Times were relatively prosperous in Bulloch County when the Union United Methodist congregation chose to replace their 1834 structure with a fine, new church in 1884. Cotton was selling at high prices, the timber business was prospering, the Civil War's terrifying instability and the hard times of reconstruction were in the past… good times were perceived to be ahead. High Victorian and Carpenter Gothic was the style in churches. One look at the outward face of this church, with its fanciful decoration/ornamentation displayed above, reflects that this congregation was hopeful and ready to embrace the the new prosperity. Elaborate, carved brackets, some with acorn finials, are mixed with fretwork trim all of which rests upon and is supported by classical, square columns. They were proud of their church's storied heritage and raised a building that reflects that attitude.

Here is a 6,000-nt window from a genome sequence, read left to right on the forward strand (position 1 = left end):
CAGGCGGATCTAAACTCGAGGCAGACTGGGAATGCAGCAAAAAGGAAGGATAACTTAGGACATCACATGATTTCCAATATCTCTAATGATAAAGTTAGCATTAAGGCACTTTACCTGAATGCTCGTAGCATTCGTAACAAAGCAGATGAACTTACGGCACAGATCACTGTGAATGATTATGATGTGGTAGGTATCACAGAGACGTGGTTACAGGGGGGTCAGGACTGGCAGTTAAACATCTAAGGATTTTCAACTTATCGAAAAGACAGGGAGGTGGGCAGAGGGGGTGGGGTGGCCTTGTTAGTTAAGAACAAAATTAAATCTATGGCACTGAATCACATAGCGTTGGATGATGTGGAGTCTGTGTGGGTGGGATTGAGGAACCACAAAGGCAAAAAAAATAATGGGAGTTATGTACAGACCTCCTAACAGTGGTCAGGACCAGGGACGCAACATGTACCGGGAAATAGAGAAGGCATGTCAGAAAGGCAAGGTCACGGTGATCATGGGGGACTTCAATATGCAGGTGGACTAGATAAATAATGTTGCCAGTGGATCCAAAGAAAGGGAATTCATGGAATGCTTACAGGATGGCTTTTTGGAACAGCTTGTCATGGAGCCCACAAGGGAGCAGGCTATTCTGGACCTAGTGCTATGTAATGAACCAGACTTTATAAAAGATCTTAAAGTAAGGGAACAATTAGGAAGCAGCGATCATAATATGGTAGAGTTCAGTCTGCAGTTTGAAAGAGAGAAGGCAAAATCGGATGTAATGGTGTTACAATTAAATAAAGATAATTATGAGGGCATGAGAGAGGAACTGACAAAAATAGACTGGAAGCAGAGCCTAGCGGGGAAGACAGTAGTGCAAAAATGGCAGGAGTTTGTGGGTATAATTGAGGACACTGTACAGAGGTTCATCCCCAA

Despite Union's outward appearance, its interior reflects and reveals the congregation's conservative and simple taste. There is minimal interior decoration/ornamentation, then and now. Also notice the mortised notches in the center of the pews. These pews date from the 1834 church and indicate that, when built, these congregants believed in the separation of men and women/children within the sanctuary. These pews remain a constant reminder to all of "the old ways and days."
This view of the chancel, altar and pulpit reflects the unostentatious principals reflected at Union United Methodist. The very simple pews in the background as well as some of the altar rail elements date from the 1834 church.